How to Use Voice-Typing on Microsoft Word and Get More Done

While many of us use both Siri and Alexa, the keyboard still reigns supreme when writing. Even if we usually speak faster than type, we think better with keys on our fingers.

However, when Google Doc’s voice typing feature came out, many were curious if Word offered the same innovation. We checked it out: we opened Word, and there it was in the top right corner of the ribbon.

So to help you eke out the most out of Word, we’ll share how to get started with Dictate, the most common English commands you should know, and the languages the speech-to-text feature supports.

How to Use Dictation on Microsoft Word

Microsoft Word is available in five different platforms—Windows, macOS, iOS, Android, and Web. Whatever platform you’re using, you have to either log in or create a free Microsoft account to use the dictate feature.

If you’re planning to use this feature on your computer, make sure you have a microphone installed on your computer. If you don’t have one yet, you can check out our tutorial to the best microphones. Alternatively, you can also use your Android device as a mic.

Using Dictate on Windows, macOS, and Web

Once logged in, all you have to do is to press the Dictate button on the ribbon, and voila! You’re good to go! You should see a small recording window with a Settings button, a Mic icon, and a question mark for Help. When Dictate starts, you should either see a “Listening” prompt or a red Mic icon.

Microsoft Word Dictate Recording Window

Using Dictate on iOS and Android

If you’re using the Dictate feature on your iOS or Android device, the procedure is a bit different. Instead of looking for the dictate button on the ribbon, you’ll spot it right on the screen at the upper right of the formatting menu.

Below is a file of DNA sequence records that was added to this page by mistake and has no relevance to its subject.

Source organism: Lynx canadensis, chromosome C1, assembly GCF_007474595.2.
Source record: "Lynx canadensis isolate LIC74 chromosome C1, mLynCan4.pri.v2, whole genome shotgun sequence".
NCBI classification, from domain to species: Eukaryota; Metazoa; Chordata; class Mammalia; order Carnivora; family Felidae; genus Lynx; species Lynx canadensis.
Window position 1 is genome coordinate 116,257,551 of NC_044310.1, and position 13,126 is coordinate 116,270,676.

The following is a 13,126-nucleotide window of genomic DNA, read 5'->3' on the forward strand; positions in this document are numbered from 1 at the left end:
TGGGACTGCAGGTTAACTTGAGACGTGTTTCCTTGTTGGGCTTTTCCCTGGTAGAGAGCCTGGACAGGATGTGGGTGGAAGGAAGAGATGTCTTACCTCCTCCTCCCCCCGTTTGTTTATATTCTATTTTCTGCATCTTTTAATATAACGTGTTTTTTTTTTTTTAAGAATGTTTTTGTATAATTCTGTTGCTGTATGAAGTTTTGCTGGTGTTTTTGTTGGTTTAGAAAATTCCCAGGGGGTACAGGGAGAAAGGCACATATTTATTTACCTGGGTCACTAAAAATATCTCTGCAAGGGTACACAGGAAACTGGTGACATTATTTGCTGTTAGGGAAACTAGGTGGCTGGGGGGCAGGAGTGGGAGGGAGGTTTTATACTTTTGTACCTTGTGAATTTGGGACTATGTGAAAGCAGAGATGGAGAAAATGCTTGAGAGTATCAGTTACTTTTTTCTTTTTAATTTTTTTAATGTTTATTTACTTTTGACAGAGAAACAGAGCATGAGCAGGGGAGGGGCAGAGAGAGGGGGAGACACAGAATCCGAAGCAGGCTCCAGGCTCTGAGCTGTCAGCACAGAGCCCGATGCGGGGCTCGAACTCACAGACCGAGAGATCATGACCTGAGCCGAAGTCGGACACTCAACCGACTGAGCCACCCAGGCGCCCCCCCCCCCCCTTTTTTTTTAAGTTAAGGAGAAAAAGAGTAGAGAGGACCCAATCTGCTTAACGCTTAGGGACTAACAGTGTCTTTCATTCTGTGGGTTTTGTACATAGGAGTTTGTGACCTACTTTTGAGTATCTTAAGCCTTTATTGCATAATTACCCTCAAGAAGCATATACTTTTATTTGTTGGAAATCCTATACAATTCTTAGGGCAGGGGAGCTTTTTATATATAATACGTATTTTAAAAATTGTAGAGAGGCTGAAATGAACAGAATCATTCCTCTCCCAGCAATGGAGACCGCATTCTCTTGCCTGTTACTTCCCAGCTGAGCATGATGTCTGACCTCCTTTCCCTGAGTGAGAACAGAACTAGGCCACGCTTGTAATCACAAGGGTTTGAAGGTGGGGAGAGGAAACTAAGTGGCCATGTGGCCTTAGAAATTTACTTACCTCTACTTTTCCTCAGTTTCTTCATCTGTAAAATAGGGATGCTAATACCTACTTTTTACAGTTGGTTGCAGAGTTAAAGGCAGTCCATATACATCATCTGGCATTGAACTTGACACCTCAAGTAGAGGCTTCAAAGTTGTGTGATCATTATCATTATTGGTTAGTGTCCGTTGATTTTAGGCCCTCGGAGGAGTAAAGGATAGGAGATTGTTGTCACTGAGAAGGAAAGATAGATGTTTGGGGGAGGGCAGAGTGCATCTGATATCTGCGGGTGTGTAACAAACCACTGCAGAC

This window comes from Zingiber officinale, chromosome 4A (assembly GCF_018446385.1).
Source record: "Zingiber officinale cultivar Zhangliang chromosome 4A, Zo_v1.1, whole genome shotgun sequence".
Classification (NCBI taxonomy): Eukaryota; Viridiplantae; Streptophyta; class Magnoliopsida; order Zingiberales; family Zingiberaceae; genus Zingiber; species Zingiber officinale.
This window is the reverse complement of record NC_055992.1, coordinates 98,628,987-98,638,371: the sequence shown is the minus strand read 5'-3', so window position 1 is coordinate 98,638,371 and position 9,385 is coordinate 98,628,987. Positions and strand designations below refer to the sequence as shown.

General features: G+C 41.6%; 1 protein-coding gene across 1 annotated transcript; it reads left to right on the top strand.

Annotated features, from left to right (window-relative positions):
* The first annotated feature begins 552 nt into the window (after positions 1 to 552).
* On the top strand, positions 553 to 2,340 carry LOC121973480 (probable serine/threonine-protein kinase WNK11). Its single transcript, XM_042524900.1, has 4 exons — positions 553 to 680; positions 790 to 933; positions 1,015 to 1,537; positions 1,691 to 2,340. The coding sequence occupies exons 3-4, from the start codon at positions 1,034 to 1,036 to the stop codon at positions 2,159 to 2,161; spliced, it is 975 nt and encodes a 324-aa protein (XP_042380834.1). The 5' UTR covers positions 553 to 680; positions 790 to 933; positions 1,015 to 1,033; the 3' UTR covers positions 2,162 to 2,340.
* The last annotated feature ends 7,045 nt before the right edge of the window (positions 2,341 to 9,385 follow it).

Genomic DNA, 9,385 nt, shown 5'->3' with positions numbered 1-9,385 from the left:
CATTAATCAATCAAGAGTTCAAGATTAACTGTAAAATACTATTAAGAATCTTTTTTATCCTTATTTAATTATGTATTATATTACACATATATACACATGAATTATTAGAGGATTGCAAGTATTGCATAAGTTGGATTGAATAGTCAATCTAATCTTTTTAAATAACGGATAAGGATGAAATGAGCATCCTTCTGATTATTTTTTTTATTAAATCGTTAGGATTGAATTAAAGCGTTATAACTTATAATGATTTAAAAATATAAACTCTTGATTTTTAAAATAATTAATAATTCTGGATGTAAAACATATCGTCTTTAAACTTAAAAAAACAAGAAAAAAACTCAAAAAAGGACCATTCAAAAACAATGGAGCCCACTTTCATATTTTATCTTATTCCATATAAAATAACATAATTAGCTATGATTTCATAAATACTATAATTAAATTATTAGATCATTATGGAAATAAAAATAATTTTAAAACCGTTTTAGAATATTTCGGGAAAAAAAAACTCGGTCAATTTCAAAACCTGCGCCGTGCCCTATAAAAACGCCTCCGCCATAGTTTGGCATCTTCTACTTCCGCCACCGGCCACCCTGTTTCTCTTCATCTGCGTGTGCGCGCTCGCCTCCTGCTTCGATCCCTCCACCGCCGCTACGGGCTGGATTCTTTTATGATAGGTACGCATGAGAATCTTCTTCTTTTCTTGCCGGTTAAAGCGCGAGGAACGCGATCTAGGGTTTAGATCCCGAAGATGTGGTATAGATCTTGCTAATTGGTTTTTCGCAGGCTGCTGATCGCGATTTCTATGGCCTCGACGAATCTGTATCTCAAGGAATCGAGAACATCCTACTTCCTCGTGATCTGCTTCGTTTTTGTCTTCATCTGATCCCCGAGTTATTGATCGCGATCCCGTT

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As soon as you click the button, it will start recording your input immediately.

Using Dictate on iPad

On your iPad, the dictate feature is embedded directly in your on-screen keyboard. You’ll find the microphone icon to the left of your spacebar. As soon as you press that, you’ll get a spectrogram view of your voice recording.

MS Word dictate recording on iPadOS

Before you start speaking, allow the Microsoft Word app to use the microphone when you’re using it for the first time!

Writing with Your Voice: Essential Commands

Using Microsoft Word’s dictate feature is as simple as speaking into your mic. However, it cannot read intonation, punctuation, and intent (yet), so we have to say it out loud.

Here’s a list of some commands that you can give while dictating.

Basic Commands

  • Next line: enter
  • undo: reverses the last action or command
  • delete: removes the last word or punctuation
  • delete that: removes the last spoken phrase
  • delete [word/phrase]: removes the latest instance of [word/phrase]


  • period/full stop: ” . ”
  • comma: ” , ”
  • question mark: ” ? ”
  • exclamation mark/point: ” ! ”
  • apostrophe: ” ‘s ”
  • colon: ” : ”
  • semicolon: ” ; ”


  • bold
  • italics
  • underline
  • strikethrough
  • superscript
  • subscript

You can use the above commands on any word or phrase you’ve previously dictated. For example, if you say “the quick brown fox jumps over the lazy dog”, then you can follow it up by saying “underline jumps” to get the same sentence with the word “jumps” underlined.

The following formatting commands are also available, although you cannot apply them to specific words or phrases.